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Haunting at Story Inn: Tale of the Blue Lady

Sometimes, clad in a flowing white gown, she wanders the room as if no one else is there. Other times, she will acknowledge the guests. The smell of cherry tobacco is said to pervade the air after she makes an appearance. Photograph: (Reuters)

Reuters Nashville, United States Aug 22, 2016, 09.53 PM (IST)
If you were to drive along South State Road in Nashville, Indiana, and pass the Story Inn, you probably wouldn’t give it a second look. With its rustic appearance, the small building looks like an antiques shop.

But there is a special room at the Story Inn. Just above the general store, it has three windows, a private deck overlooking a garden, a queen-sized bed, and a large bathroom with a clawfoot tub.

It's also haunted by a specter known as the Blue Lady.

According to one legend, the village of Story was founded by physician George Story in 1851. It was a small, sparsely populated farming town, with a few main buildings and local businesses. When the railroads and highways were built, Story dwindled into obscurity. Then, when the Great Depression took hold and most jobs were lost, it transformed into a near-ghost town. Only a handful of people remained.

But in the late 1970s, a local couple purchased the general store, and jumpstarted Story’s revitalisation. The couple added the Story Inn Bed & Breakfast to the store and ran it successfully for 15 years, eventually purchasing the additional 23 acres of the town along the way. The couple then sold the property to an attorney named Rick Hofstetter. In 2003, Hofstetter moved to Story.

Since then, Hofstetter has been flooded with tales of the inn’s paranormal activity. Though he initially brushed them off, the claims could no longer be ignored when Hofstetter combed through old guest books and discovered identical accounts of ghostly happenings that were decades apart.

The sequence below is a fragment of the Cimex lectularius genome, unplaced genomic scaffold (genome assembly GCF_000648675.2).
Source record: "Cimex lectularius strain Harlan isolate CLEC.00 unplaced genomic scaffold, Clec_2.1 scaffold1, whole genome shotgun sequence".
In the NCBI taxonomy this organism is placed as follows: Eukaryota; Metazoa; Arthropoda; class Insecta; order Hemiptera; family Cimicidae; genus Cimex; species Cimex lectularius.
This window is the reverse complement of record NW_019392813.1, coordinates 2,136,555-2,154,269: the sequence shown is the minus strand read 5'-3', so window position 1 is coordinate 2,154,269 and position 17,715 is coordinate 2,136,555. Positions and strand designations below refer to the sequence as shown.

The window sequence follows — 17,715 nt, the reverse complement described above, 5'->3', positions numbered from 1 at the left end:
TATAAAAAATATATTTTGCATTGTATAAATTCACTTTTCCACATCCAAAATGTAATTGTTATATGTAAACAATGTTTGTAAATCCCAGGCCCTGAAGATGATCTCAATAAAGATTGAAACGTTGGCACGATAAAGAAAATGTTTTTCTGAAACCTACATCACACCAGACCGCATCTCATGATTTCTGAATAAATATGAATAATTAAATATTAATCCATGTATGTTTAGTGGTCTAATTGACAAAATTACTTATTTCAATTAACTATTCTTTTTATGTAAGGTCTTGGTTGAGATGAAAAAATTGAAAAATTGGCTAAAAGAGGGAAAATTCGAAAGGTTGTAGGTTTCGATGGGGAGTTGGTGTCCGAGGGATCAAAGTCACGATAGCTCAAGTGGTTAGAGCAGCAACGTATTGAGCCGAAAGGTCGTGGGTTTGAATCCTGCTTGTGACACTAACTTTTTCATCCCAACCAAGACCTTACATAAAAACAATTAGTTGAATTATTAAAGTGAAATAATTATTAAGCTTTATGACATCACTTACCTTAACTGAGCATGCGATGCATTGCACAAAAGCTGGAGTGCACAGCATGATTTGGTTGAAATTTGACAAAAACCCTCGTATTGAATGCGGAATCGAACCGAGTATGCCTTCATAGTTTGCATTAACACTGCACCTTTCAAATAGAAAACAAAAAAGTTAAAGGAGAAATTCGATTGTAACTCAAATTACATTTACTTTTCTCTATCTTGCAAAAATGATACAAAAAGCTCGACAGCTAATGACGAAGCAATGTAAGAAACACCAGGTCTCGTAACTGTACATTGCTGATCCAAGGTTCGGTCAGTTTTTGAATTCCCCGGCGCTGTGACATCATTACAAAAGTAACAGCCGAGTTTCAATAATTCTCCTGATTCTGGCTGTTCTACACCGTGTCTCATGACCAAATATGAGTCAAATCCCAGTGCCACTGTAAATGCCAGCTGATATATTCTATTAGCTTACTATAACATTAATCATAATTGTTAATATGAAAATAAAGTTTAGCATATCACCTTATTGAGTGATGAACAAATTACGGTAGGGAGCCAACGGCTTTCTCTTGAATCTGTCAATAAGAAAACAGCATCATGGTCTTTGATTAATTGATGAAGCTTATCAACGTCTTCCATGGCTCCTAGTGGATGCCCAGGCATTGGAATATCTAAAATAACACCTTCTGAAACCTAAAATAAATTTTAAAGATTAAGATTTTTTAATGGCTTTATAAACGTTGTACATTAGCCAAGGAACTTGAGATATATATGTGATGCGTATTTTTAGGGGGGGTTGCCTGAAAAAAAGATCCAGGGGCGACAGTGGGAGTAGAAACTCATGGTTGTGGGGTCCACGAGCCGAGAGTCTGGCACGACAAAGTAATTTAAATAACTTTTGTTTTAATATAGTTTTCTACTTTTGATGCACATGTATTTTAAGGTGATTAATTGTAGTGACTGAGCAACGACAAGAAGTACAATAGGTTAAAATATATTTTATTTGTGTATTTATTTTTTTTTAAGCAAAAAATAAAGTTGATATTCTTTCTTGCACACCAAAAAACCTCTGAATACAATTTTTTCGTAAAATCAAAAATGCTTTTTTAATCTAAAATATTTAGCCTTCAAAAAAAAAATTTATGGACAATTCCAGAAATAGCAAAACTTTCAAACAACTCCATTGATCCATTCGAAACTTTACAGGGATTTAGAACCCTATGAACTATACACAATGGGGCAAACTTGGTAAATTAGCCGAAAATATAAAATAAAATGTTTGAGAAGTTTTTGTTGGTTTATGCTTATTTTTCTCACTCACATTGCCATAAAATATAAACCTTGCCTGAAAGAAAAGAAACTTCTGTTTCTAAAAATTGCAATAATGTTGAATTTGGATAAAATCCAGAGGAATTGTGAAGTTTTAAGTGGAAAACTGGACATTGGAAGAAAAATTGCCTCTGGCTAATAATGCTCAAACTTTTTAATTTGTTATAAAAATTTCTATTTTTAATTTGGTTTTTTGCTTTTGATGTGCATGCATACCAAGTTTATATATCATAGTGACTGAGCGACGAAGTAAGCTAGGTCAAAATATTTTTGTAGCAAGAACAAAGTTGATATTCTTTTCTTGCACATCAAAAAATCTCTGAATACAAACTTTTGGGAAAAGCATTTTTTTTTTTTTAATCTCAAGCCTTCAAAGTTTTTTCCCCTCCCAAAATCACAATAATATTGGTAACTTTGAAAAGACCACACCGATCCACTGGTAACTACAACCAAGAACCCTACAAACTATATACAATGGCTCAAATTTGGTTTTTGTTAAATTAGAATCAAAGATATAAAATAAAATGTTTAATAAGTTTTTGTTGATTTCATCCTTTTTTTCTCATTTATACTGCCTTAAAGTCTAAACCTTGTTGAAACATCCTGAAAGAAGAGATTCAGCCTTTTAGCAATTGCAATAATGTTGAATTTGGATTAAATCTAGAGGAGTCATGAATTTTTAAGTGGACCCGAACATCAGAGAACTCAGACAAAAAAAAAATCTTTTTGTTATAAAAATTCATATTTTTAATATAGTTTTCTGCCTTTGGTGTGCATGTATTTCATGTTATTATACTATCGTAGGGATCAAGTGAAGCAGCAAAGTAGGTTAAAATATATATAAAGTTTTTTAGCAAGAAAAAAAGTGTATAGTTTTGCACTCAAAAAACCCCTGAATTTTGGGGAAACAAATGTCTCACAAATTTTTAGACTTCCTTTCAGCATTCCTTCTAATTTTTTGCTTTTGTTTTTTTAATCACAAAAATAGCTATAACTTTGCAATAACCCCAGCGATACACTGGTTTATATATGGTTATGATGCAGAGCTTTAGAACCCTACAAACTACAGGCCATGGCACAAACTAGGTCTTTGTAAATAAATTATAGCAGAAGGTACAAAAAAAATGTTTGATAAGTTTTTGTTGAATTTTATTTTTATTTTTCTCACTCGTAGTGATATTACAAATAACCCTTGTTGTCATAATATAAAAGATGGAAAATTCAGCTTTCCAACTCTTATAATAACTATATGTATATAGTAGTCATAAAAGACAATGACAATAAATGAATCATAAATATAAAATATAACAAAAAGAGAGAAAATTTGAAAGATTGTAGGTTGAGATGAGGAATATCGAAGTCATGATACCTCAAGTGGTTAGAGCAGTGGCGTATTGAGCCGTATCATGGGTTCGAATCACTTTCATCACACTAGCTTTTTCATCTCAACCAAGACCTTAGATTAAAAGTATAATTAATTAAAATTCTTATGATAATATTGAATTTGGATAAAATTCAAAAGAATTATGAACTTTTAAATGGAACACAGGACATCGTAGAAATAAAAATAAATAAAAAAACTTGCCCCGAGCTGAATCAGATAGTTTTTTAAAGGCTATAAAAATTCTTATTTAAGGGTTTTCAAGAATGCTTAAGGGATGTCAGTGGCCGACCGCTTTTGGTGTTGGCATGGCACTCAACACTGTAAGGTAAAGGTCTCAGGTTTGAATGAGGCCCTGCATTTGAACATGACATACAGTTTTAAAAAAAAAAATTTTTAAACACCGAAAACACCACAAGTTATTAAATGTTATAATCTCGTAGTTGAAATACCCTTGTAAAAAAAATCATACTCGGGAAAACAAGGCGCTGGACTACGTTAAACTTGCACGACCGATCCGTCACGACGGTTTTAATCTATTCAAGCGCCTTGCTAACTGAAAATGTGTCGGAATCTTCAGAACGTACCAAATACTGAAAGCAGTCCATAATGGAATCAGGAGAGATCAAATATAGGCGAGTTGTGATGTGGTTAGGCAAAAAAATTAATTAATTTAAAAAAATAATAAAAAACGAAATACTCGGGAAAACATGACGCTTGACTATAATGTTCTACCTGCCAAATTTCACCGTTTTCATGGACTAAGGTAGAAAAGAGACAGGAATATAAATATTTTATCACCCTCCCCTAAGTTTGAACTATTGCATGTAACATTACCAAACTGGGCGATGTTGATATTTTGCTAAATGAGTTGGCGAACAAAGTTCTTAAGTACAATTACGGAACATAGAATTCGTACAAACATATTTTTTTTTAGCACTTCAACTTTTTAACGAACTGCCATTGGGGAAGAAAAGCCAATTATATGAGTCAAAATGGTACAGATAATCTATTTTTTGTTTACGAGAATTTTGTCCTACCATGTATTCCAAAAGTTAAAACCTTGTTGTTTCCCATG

According to guests who stay in the particular room above the store, the ghost of a woman appears by the bed, in the mirror, or as a reflection in the window, if the blue light on the nightstand is turned on. Others have insisted that the blue lady will materialise without provocation. It’s not only the bedside light that’s earned her the “Blue Lady” moniker: her eyes are supposedly icy blue, and she has a habit of leaving behind blue-colored ribbons in her wake.

Sometimes, clad in a flowing white gown, she wanders the room as if no one else is there. Other times, she will acknowledge the guests. The smell of cherry tobacco is said to pervade the air after she makes an appearance, which has led many to believe that she is Jane Story, wife of the village founder. Apparently, Mrs. Story had a strong preference for cherry tobacco.

A number of paranormal investigators have descended on the inn, wanting to collect their own evidence to prove or refute the claims. One group, Hoosier Paranormal, set up camp at the Story Inn on December 27, 2005. Armed with electronic equipment, the investigation conceded the presence of orbs and other unexplained happenings. Doors opened and closed; objects rocketed off different shelves. The group attributed everything to the Blue Lady, but also to another, male, ghost. They packed up and never returned.

Though still somewhat skeptical, Rick Hofstetter has named the room at the top of the stairs the “Blue Lady Room.” He has come to accept the supernatural history of the inn, and continues the tradition of leaving a guestbook in every room so visitors can document their experiences.

So, if you decide to visit the Story Inn, beware: you may just encounter the Blue Lady in all her glory, the smell of cherry tobacco emanating from her gown and her icy blue eyes watching you as you sleep.

(Reuters)
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